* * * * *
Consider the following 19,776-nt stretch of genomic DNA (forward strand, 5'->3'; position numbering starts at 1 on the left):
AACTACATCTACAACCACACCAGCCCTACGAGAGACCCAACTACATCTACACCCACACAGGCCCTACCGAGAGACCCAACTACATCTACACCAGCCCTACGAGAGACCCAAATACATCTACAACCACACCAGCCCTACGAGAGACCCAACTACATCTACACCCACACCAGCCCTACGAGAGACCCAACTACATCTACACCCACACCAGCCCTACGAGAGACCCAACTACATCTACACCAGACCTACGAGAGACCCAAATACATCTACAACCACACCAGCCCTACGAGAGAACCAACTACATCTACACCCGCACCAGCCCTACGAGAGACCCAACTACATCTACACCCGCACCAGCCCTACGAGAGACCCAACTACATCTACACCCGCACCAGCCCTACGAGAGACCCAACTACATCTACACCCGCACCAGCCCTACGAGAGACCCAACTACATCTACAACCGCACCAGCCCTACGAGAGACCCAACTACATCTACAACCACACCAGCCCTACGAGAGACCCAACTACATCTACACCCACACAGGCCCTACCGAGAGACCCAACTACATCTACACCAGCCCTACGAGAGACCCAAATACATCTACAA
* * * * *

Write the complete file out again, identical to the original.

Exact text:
Consider the following 19,776-nt stretch of genomic DNA (forward strand, 5'->3'; position numbering starts at 1 on the left):
AACTACATCTACAACCACACCAGCCCTACGAGAGACCCAACTACATCTACACCCACACAGGCCCTACCGAGAGACCCAACTACATCTACACCAGCCCTACGAGAGACCCAAATACATCTACAACCACACCAGCCCTACGAGAGACCCAACTACATCTACACCCACACCAGCCCTACGAGAGACCCAACTACATCTACACCCACACCAGCCCTACGAGAGACCCAACTACATCTACACCAGACCTACGAGAGACCCAAATACATCTACAACCACACCAGCCCTACGAGAGAACCAACTACATCTACACCCGCACCAGCCCTACGAGAGACCCAACTACATCTACACCCGCACCAGCCCTACGAGAGACCCAACTACATCTACACCCGCACCAGCCCTACGAGAGACCCAACTACATCTACACCCGCACCAGCCCTACGAGAGACCCAACTACATCTACAACCGCACCAGCCCTACGAGAGACCCAACTACATCTACAACCACACCAGCCCTACGAGAGACCCAACTACATCTACACCCACACAGGCCCTACCGAGAGACCCAACTACATCTACACCAGCCCTACGAGAGACCCAAATACATCTACAA